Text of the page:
Patients

Patients with T2DM, aged 20 and 65 years, with a hemoglobin A1c (HbA1c) of 7–10% were eligible to enroll. Inclusion criteria were established T2DM and NAFLD with controlled attenuation parameter (CAP) ≥ 238 dB/m in transient hepatic elastography [29]. Exclusion criteria included: type 1 diabetes; active or chronic hepatitis; cirrhosis and biliary disease; heart failure defined as New York Heart Association (NYHA) class III and IV; renal dysfunction estimated glomerular filtration (eGFR) < 45 ml/min/1.73 m2); history of alcohol consumption > 20 g per day in women and 30 g per day in men; taking medications associated with fatty liver nonsteroidal anti-inflammatory drugs (NSAIDs) (amiodarone, tamoxifen, sodium valproate, corticosteroids, methotrexate); taking other fatty liver-related therapies such as vitamin E and trial medications (empagliflozin and pioglitazone); using supplements including vitamin C, zinc, selenium, or antioxidant agents over the last months; history of cardiovascular events within the past 3 months; pregnancy and breastfeeding; active cancer or history of cancer treatment over the past 2 years; untreated thyroid disorder; body mass index (BMI) ≥ 40 kg/m2.

Randomization and Masking

Eligible subjects were randomly assigned to the three study arms using a random block method to receive empagliflozin 10 mg once daily, pioglitazone 30 mg once daily, or placebo once daily for 24 weeks. Both the investigators and patients were blinded to the study arms, and measurement of end points was performed by clinicians and technicians who were not aware of the randomization groups and treatment arms. Also, all of the pills were concealed and did not have a visible name or information.

Procedures

All baseline measurements were performed within 1 week of enrollment. Fibroscan, dual-energy x-ray absorptiometry (DEXA) scan, and the biochemical variables were re-measured at week 24 with the same device and method and by the same physician who was blinded to the study arms. Liver fibroscan was performed by FibroScan® 502 Touch equipped with both M and XL probes. Controlled attenuation parameter (CAP) and liver stiffness measurement (LSM) were determined, as described [29]. CAP was deemed valid only in matched LSM values to ensure the accuracy of the measurements. According to the usual definition, all the following criteria had to be met to consider LSM as reliable: ten valid measurements, LSM success rate 60%, and LSM interquartile range/median (IQR/M) 0.30 [30,31,32]. Participants with CAP score > 238 dB/m were enrolled in the study [29, 33, 34]. Fibrosis was also determined using the METAVIR score according to a previous study [35]. In addition, a DEXA scan (Hologic Discovery DXA system) was performed in all participants. Full-body DXA in supine position was performed for analysis of lean and fat masses. We calculated two indices using the appendicular lean mass (ALM) (kg): ALM divided by height squared (kg/m2); ALM divided by weight and multiplied by 100 (kg/kg × 100). Skeletal muscle index (SMI) (ALM/height2) was categorized to low risk (%): men < 7 and women < 5.4; high risk: (%) men ≥ 7 and women ≥ 5.4. SMI (ALM/weight) was categorized as low risk (%): men ≤ 29 and women ≤ 25; high risk (%): men > 29 and women > 25 [36, 37].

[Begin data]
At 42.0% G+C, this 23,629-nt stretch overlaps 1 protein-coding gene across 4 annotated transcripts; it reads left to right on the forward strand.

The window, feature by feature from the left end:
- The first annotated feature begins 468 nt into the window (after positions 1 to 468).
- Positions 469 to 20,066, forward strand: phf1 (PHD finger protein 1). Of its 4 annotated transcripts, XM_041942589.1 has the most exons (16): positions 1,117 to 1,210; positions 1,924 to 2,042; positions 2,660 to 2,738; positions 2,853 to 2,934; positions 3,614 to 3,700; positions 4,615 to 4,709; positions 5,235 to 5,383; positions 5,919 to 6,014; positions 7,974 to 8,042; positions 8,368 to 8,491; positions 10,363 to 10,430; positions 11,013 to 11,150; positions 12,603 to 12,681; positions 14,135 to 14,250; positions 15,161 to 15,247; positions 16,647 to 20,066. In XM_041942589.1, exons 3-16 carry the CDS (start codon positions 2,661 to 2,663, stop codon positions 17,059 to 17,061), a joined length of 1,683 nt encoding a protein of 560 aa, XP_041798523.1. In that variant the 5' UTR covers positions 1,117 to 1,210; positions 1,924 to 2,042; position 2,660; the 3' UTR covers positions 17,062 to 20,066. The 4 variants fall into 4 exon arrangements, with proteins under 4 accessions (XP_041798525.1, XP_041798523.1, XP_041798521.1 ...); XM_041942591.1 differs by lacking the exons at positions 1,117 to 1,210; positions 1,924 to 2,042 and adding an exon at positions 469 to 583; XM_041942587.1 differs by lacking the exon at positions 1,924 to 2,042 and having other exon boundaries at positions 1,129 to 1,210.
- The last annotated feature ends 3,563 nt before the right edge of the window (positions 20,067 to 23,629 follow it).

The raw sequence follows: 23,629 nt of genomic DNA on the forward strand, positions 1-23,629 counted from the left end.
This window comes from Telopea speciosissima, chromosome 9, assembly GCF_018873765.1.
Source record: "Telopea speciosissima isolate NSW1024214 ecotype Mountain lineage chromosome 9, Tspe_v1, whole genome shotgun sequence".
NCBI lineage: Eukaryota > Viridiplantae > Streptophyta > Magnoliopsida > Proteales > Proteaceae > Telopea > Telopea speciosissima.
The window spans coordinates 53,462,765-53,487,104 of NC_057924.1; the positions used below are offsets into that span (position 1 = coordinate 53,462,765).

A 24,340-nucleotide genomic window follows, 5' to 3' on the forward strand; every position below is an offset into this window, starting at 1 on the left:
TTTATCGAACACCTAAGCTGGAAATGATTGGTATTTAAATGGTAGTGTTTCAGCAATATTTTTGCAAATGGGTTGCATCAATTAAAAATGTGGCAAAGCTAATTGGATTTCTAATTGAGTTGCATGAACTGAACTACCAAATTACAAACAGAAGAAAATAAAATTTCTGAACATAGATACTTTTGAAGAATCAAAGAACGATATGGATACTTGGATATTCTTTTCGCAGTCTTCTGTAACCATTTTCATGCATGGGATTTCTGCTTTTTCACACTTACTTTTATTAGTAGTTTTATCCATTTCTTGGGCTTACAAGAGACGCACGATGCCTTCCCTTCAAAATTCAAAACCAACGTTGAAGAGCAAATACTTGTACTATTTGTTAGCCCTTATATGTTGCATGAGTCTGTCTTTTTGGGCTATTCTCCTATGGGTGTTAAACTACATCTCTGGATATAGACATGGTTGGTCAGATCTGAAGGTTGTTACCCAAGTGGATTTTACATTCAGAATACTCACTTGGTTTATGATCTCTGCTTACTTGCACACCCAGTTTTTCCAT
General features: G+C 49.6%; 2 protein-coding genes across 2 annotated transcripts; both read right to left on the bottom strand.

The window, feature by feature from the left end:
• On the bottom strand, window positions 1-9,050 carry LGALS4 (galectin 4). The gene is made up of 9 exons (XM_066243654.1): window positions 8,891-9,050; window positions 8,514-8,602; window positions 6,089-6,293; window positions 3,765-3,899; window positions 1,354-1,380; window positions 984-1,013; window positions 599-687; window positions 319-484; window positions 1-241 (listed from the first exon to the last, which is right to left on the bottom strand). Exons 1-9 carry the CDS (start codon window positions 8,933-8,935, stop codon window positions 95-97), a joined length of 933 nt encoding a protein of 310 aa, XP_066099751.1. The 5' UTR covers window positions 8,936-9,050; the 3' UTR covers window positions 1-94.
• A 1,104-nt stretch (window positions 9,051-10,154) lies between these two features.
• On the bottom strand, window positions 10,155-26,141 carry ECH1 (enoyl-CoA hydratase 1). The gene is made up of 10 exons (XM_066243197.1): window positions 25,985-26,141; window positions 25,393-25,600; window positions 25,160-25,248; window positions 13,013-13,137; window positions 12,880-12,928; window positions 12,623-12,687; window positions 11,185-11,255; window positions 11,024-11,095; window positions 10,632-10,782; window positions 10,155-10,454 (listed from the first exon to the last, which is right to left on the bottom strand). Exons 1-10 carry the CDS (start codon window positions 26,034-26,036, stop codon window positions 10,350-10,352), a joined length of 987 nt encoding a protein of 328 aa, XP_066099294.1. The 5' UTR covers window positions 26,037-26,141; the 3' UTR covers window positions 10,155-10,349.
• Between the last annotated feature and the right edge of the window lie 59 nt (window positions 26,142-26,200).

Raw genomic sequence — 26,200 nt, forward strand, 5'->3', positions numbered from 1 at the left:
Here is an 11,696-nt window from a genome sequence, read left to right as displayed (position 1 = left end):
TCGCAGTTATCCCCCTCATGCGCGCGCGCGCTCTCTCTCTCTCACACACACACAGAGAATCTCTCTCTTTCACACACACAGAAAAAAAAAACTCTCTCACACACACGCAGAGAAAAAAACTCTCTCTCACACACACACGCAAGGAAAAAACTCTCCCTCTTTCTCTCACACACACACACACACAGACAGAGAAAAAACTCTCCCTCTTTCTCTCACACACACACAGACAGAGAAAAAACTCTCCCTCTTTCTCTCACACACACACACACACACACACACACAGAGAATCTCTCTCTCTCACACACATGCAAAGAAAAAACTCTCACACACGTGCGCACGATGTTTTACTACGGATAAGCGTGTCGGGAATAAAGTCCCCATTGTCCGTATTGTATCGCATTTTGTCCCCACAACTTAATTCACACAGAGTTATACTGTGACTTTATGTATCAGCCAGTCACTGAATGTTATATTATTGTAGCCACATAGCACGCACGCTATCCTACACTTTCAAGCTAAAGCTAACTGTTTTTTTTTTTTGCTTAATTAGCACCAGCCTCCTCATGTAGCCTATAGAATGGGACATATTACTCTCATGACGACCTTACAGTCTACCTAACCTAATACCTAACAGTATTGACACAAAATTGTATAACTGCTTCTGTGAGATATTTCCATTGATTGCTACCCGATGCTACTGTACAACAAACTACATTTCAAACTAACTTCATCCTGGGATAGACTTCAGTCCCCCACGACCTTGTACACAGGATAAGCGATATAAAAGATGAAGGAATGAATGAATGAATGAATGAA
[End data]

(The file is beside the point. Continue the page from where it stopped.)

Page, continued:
Lipid profile, fasting blood sugar (FBS), serum aspartate aminotransferase (AST), and alanine aminotransferase (ALT), serum creatinine (Pars biochemical kits using the photometric method), HbA1c (SEBIA using the capillary method), fasting insulin [Monobind kit, code: 5825-300, immunoenzymometric assay (“IEMA” method], and complete blood count (Sysmex cell counter device using the electric resistance-light scattering method) were measured at baseline and the end of the study. We also measured viral hepatitis markers (hepatitis B via SURASE B-96 kit and hepatitis C via NANBASE C 96 Kit), ANA (EUROIMMUN kit using the immunofluorescence method), and thyroid function (ELISA, Pishtaz Medical Co.).